- to direct (an assembly of persons) to disperse or go: I dismissed the class early.
- to bid or allow (a person) to go; give permission or a request to depart.
- to discharge or remove, as from office or service: to dismiss an employee.
- to discard or reject: to dismiss a suitor.
- to put off or away, especially from consideration; put aside; reject: She dismissed the story as mere rumor.
- to have done with (a subject) after summary treatment: After a perfunctory discussion, he dismissed the idea.
- Law. to put out of court, as a complaint or appeal.
Origin of dismiss
SynonymsSee more synonyms on Thesaurus.com
Examples from the Web for dismiss
On Friday, the story had looked like it might blow over as Buckingham Palace sought to dismiss it as a “civil case.”Buckingham Palace Disputes Sex Allegations Against Prince ‘Randy Andy’
January 4, 2015
In Northanger Abbey, Jane Austen defends the novel against critics who dismiss it as frivolous and feminine.The Birth of the Novel
November 27, 2014
This protest is not easy to dismiss as a right-wing anti-woman backlash.Harvard Liberals Hate New Campus Sex Laws
October 19, 2014
If someone wants to dismiss this as do-goodism, fine, but it has real world effects.Confronting George Clooney’s Critics on South Sudan
October 7, 2014
I think if people were to realize that, it would be much harder to criminalize and dismiss us.The Importance of Adult Classifieds
September 6, 2014
Therefore, I dismiss the fear of untimely separation from my appointed work.The Conquest of Fear
It will not do to dismiss this as unhealthiness or morbidness of mind.Understanding the Scriptures
Kingozi was about to dismiss him, but this arrested his intention.The Leopard Woman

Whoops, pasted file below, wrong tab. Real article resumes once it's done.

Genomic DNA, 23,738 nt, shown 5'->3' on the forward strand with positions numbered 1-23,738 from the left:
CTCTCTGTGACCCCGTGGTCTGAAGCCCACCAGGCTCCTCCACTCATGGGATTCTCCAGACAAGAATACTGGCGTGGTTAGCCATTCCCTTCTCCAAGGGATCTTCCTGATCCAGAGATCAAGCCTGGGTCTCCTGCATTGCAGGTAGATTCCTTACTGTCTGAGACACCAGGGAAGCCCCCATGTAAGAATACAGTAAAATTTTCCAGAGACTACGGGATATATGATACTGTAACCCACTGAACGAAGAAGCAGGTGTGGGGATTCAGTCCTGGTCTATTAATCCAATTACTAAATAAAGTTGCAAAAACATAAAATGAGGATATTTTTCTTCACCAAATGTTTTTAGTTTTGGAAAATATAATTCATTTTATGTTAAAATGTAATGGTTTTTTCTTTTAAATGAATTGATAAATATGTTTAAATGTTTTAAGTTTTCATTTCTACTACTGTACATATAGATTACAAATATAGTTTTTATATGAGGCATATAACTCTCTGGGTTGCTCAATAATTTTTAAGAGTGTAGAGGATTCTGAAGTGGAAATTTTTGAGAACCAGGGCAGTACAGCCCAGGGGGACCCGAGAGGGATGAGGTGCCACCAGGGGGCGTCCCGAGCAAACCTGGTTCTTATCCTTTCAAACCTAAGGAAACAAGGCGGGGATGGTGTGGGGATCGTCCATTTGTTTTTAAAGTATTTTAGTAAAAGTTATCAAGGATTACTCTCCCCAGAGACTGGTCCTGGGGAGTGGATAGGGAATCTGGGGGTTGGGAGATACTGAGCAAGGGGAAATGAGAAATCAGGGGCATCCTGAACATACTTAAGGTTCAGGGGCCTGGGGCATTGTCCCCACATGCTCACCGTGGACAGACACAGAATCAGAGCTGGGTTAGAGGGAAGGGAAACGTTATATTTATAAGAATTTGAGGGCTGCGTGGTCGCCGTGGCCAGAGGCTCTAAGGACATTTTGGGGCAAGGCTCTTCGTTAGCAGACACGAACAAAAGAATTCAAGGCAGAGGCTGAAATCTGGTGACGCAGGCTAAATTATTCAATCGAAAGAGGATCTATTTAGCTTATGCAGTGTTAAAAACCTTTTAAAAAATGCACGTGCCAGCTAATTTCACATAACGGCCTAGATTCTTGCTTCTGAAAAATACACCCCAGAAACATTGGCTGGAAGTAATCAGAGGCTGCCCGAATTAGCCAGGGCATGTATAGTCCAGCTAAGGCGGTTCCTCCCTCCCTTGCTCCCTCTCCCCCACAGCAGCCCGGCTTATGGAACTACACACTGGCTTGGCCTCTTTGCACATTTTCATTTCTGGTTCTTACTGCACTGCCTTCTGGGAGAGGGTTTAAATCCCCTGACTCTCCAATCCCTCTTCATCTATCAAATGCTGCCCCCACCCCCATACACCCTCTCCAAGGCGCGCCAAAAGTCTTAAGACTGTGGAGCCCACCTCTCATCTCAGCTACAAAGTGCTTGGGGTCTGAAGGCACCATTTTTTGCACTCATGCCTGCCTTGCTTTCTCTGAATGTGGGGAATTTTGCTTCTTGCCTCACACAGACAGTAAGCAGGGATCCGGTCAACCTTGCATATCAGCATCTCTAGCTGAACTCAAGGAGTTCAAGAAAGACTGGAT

Stewart Edward White
This was a most unpleasant reflection and Martin preferred to dismiss it.Dust
Mr. and Mrs. Haldeman-Julius
He had too much insight, and too much exact information as well, to dismiss them as rot.The Secret Agent
- to remove or discharge from employment or service
- to send away or allow to go or disperse
- to dispel from one's mind; discard; reject
- to cease to consider (a subject)they dismissed the problem
- to decline further hearing to (a claim or action)the judge dismissed the case
- cricket to bowl out (a side) for a particular number of runs
- military an order to end an activity or give permission to disperse
Word Origin and History for dismiss
early 15c., from Latin dimissus, past participle of dimittere "send away, send different ways; break up, discharge; renounce, abandon," from dis- "apart, away" (see dis-) + mittere "send, let go" (see mission). Prefix altered by analogy with many dis- verbs. Dismit, in the same sense, is attested from late 14c. Related: Dismissed; dismissing.